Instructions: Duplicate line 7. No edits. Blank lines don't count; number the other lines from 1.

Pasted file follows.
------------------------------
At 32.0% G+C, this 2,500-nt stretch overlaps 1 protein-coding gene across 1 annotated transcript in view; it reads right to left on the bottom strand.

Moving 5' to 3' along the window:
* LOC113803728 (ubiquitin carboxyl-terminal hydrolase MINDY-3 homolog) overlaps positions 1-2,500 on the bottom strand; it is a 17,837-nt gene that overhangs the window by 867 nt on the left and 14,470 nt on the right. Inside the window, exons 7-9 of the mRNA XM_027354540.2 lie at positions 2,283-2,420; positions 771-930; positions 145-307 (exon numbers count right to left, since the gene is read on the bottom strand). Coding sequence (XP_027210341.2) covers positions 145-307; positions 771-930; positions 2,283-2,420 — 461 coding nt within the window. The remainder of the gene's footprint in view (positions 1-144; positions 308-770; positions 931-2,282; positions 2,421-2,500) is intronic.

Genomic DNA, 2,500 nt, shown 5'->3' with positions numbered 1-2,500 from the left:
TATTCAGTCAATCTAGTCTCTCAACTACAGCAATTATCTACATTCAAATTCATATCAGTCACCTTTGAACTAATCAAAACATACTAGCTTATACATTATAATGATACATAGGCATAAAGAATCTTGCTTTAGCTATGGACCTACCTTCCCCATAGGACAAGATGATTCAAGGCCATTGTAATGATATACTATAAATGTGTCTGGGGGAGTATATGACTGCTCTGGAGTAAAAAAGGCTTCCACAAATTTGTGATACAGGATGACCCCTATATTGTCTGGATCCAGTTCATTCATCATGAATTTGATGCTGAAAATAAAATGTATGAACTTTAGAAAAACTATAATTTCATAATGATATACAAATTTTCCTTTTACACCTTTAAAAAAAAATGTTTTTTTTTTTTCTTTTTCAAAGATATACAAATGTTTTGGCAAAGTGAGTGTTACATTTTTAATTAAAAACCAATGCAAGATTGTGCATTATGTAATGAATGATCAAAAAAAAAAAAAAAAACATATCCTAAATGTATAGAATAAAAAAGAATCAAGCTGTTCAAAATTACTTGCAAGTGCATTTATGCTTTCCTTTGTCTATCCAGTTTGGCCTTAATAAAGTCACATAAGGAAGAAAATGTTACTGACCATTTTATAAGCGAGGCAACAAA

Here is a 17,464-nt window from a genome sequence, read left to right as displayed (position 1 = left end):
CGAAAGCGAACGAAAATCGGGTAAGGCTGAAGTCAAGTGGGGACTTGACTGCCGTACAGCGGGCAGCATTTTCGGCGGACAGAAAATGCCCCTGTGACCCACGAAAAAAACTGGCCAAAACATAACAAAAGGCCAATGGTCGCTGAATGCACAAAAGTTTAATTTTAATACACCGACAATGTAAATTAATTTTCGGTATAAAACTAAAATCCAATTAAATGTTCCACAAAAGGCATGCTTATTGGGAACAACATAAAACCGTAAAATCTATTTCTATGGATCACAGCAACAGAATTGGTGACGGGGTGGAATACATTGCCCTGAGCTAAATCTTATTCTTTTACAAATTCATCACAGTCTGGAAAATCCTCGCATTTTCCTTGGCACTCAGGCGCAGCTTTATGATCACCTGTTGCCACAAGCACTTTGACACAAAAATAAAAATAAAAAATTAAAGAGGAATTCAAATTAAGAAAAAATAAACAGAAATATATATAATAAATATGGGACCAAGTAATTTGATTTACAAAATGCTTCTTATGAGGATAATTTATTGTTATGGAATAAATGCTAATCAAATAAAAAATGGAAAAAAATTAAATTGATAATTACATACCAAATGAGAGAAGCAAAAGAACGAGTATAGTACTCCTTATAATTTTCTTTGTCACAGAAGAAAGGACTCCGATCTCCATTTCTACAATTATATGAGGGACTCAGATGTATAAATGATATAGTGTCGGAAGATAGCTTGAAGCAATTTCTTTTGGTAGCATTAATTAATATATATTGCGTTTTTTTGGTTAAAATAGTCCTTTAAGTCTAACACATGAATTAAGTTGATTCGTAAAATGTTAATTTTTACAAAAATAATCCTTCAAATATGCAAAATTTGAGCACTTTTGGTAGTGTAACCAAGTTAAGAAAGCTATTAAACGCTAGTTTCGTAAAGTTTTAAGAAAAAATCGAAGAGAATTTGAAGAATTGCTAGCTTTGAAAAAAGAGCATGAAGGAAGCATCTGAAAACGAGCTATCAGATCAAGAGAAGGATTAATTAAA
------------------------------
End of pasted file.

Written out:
CGAAAGCGAACGAAAATCGGGTAAGGCTGAAGTCAAGTGGGGACTTGACTGCCGTACAGCGGGCAGCATTTTCGGCGGACAGAAAATGCCCCTGTGACCCACGAAAAAAACTGGCCAAAACATAACAAAAGGCCAATGGTCGCTGAATGCACAAAAGTTTAATTTTAATACACCGACAATGTAAATTAATTTTCGGTATAAAACTAAAATCCAATTAAATGTTCCACAAAAGGCATGCTTATTGGGAACAACATAAAACCGTAAAATCTATTTCTATGGATCACAGCAACAGAATTGGTGACGGGGTGGAATACATTGCCCTGAGCTAAATCTTATTCTTTTACAAATTCATCACAGTCTGGAAAATCCTCGCATTTTCCTTGGCACTCAGGCGCAGCTTTATGATCACCTGTTGCCACAAGCACTTTGACACAAAAATAAAAATAAAAAATTAAAGAGGAATTCAAATTAAGAAAAAATAAACAGAAATATATATAATAAATATGGGACCAAGTAATTTGATTTACAAAATGCTTCTTATGAGGATAATTTATTGTTATGGAATAAATGCTAATCAAATAAAAAATGGAAAAAAATTAAATTGATAATTACATACCAAATGAGAGAAGCAAAAGAACGAGTATAGTACTCCTTATAATTTTCTTTGTCACAGAAGAAAGGACTCCGATCTCCATTTCTACAATTATATGAGGGACTCAGATGTATAAATGATATAGTGTCGGAAGATAGCTTGAAGCAATTTCTTTTGGTAGCATTAATTAATATATATTGCGTTTTTTTGGTTAAAATAGTCCTTTAAGTCTAACACATGAATTAAGTTGATTCGTAAAATGTTAATTTTTACAAAAATAATCCTTCAAATATGCAAAATTTGAGCACTTTTGGTAGTGTAACCAAGTTAAGAAAGCTATTAAACGCTAGTTTCGTAAAGTTTTAAGAAAAAATCGAAGAGAATTTGAAGAATTGCTAGCTTTGAAAAAAGAGCATGAAGGAAGCATCTGAAAACGAGCTATCAGATCAAGAGAAGGATTAATTAAA